AndhraNews.net
Home » Health News » 2012 » April » April 4, 2012

No extra cancer risk for metal-on-metal hip replacement patients


April 4, 2012 - London

Patients who have had metal-on-metal hip replacements have no more risk of developing cancer in the first seven years after surgery than the general population, a new study has claimed.

But the study stresses that a longer-term study is required for further confirmation.

A recent BMJ and BBC Newsnight investigation looked into the potentially high level of toxic metals from failing hip implants which may, in future, affect thousands of people around the world. The investigation also looked at why these hip replacements were allowed despite the risks being known and documented for decades. T

This study, commissioned by the National Joint Registry of England and Wales and carried out by authors from the Universities of Bristol and Exeter, looks at whether these concerns are valid.

The registry contains records of over one million procedures from at least 97percent of orthopaedic units. Every year registry data and hospital episode statistics are linked up to check how patients who have had joint replacements are faring.

In this study cancer rates in patients with metal-on-metal hip replacements were compared with both a group of patients who had other hip bearing surfaces implanted and the general population.

Overall, 14 percent of registered patients had some type of metal-on-metal bearing surface: 7 percent had a stemmed metal-on-metal prosthesis and 7 percent had a resurfacing procedure.

The researchers compared patients' outcomes using mathematical modelling. The models included the age and sex of the patient as well as three measures of general health at the time of hip surgery (the American Society of Anaesthesiologists grade that scores the patient's other serious illnesses, the number of distinct diagnostic codes recorded at time of surgery, and the number of NHS funded admissions to hospital in the previous five years).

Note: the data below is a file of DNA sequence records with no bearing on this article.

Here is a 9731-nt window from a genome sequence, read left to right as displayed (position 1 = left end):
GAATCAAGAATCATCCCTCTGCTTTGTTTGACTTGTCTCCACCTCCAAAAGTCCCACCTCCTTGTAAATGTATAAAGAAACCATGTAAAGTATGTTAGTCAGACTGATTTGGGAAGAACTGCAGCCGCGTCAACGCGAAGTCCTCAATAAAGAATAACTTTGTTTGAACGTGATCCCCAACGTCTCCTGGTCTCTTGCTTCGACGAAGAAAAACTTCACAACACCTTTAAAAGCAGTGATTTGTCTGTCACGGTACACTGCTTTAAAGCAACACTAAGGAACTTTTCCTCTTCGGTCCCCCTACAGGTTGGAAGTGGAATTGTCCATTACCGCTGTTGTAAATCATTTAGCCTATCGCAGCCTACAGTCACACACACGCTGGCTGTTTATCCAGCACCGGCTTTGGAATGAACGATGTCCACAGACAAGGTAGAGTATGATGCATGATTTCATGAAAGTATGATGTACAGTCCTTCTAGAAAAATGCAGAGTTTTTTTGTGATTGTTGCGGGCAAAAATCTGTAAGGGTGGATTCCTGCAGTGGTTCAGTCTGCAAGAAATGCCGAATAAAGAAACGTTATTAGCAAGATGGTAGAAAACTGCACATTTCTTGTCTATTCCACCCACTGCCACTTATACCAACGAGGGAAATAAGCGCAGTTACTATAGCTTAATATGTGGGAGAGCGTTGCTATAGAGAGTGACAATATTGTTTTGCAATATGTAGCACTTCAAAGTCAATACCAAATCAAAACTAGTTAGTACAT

The researchers however said that comparison with the general population is not straightforward as hip replacement patients "tend to be healthier than others of the same gender and age group".

Results show that the chance of a 60 year old man with moderate health and a metal-on-metal stemmed hip replacement being diagnosed with cancer in the five years following surgery is 6.2 percent, compared to 6.7 percent chance with hip replacement using other bearing surfaces.

For women, these figures were 4.0 percent for metal-on-metal stemmed hip replacement and 4.4 percent for other bearing surfaces. Further results show that the incidence of cancer diagnosis is low after hip replacement and lower than that predicted for the age and sex matched general population.

The researchers hope that this study will help clinicians reassure patients that the "risk of cancer for hip replacement patients is relatively low" with no evidence of an increase in cancer associated with metal-on-metal hips.

They added though that this only shows results for up to seven years following surgery and the analysis of long-term data is required over the next few decades as some cancers take many years to develop.

The finding has been just published on bmj.com.

ANI

Comment on this story

Share